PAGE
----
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Looks Like Another Perfect Day


May 9, 2010 3:27 AM

Completely Different Game But Same Results for Lakers

Fisher hits three over Korver.jpgThe first two games of this series went exactly to script. The Lakers were dominant inside and were able to win both games at home. Game 3 was completely different for the Lakers except for two things; Kobe Bryant and the result. Bryant scored 30-plus points yet again and the Lakers beat the Jazz 111-110.

Andrei Kirilenko returned and was able to contribute. The Jazz got a lift from the return of Kirilenko who had been out with a strained calf muscle. He came in and had an immediate impact. He hustled for loose balls and had a couple put backs and really helped on the defensive end. These are the things Kirilenko does. He's a scrapper that fills up all stats. He was able to play 17 minutes and had 8 points, 6 rebounds, a steal and a block. On the defensive end, his length made for narrower passing lanes and he was part of the reason for the Lakers' futile efforts to score in the paint.

The Lakers were denied from dominating inside. In Games 1 and 2, Lamar Odom, Andrew Bynum and Pau Gasol averaged 46 points and 39 rebounds while shooting 61 percent. In Game 3, they hit 8 of 19 shots for 22 points and grabbed just 27 rebounds. Clearly, Jerry Sloan made a few adjustments to slow down the big men of the Lakers. The Jazz double-teamed on any entry into the post and did their best to deny position. Bynum was held scoreless and had just one field goal attempt. He played just 20 minutes in order for the Lakers to be able to match the speed of the Jazz's lineup.



The Lakers managed to hit from three-point range. The Jazz packed their defense into the paint and that allowed for open shots from the perimeter. The strategy made sense. The Lakers had hit just 6 of 29 three-pointers through the first two games and had dominated inside. But they were able to make the Jazz pay. They hit 13 of 29 three-pointers including 4 of 7 in the fourth quarter.

Unlikely stars emerged for both teams. The biggest beneficiary of the Jazz's emphasis on controlling the paint was Ron Artest. Artest has been an offensive liability throughout the playoffs. Through the first two games he had hit 1 of 10 three-pointers. He had shot under 17 percent from distance in the playoffs yet continued to look for his shot. He finally started to make some of those last night. He finished 4 for 7 from three and 7 of 13 for the game for 20 points. This has been what the Lakers have been waiting for. Artest gets so many open looks but hasn't been able to knock them down. But he spent two and a half hours earlier in the day just shooting threes and it seemed to pay off.

For the Jazz, it was Kyle Korver who came out of nowhere and almost put the Jazz over the top. He was absolutely on fire. In the first two games he shot 5 for 10 for 11 points. In Game 3 he hit 9 of 10 shots for 23 points. He was a perfect 5 for 5 from three-point range and these were not easy shots. These were threes curling off of screens and fading to the right. He couldn't miss.

Kobe Bryant wasn't quite the closer but he helped keep the Lakers in the game. The Lakers looked lost in the first half. They couldn't get the ball inside and couldn't hit from the outside. Bryant, sensing his team needed him early shouldered the load. He had 9 of their 17 points in the first quarter and had 20 of their 50 at halftime. And this wasn't the Kobe that takes every single shot that comes his way. He worked for good shots and passed the ball when they weren't there. Of course he put up a few ill-advised ones but he made a few of those as well. He finished 13 of 24 for 35 points and added 7 assists.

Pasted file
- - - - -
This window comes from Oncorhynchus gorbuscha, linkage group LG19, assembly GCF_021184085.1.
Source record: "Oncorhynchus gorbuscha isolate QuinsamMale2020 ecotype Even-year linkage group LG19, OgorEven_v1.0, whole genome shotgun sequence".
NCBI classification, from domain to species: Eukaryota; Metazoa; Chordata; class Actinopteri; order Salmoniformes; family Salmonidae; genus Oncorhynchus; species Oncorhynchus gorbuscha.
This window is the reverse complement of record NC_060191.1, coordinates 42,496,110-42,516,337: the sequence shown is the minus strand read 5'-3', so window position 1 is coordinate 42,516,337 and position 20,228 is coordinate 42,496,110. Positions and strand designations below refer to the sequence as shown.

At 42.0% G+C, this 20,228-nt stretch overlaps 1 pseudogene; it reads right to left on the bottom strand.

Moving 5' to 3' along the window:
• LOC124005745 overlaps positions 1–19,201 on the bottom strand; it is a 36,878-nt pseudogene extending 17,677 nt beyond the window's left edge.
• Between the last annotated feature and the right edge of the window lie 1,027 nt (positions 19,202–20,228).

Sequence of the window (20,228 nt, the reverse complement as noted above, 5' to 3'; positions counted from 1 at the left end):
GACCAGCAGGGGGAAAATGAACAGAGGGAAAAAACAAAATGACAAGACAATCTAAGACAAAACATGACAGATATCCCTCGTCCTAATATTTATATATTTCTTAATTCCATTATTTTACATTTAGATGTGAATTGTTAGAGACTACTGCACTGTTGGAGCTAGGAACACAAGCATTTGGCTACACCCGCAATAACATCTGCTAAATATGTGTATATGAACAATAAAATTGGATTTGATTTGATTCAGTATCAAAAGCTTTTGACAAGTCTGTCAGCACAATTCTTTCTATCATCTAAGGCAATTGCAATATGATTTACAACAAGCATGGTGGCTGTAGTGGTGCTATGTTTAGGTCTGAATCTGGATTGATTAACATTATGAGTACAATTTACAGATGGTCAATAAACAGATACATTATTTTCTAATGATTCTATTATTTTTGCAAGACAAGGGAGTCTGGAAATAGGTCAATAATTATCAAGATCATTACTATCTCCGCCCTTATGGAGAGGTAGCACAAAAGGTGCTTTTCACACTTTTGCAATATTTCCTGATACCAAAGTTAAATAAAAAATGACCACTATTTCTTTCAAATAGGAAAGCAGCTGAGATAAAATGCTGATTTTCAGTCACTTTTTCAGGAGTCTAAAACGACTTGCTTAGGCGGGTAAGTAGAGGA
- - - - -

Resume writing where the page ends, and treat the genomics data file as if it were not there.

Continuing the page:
Bryant wasn't quite the closer most come to expect of him. He re-entered the game three minutes into the fourth quarter with the Lakers leading 89-88. But Bryant started the quarter 1 for 5 with a turnover and with 2:47 the Jazz led 100-96. That's when Bryant came to life again. He scored 7 of their final 15 including a fade away jumper to give them a one-point lead (103-102) and a huge three-pointer to tie it at 106.


Of course, the biggest shot came from none other than Derek Fisher. After Kobe's three, Deron Williams hit a midrange jumper over Gasol to put the Jazz up two. But on the ensuing possession, Bryant took one dribble inside the arc and kicked it out to Derek Fisher. Fisher rose up and nailed the arcing three-pointer to give the Lakers the one-point lead.

I won't run through the rest of both team's possessions but I do want to bring up the final two. The Lakers led 111-110 and Artest was inbounding the ball. Derek Fisher curled towards Artest and was wrapped up by Wesley Matthews as Artest inbounded it, but the foul wasn't called. The ball went past Fisher right to Korver giving the Jazz one more chance with 4.4 seconds remaining. Deron Williams shook Artest and had a great look at a jumper just inside the three-point line. He drew iron but it popped out and Wesley Matthews was there for the tip but it didn't fall. Matthews got away with the foul on Fisher on one end and then couldn't get the tip-in to go. Now that's what I call karma. Lakers take a 3-0 lead and have a chance to wrap up the series Monday in Utah.

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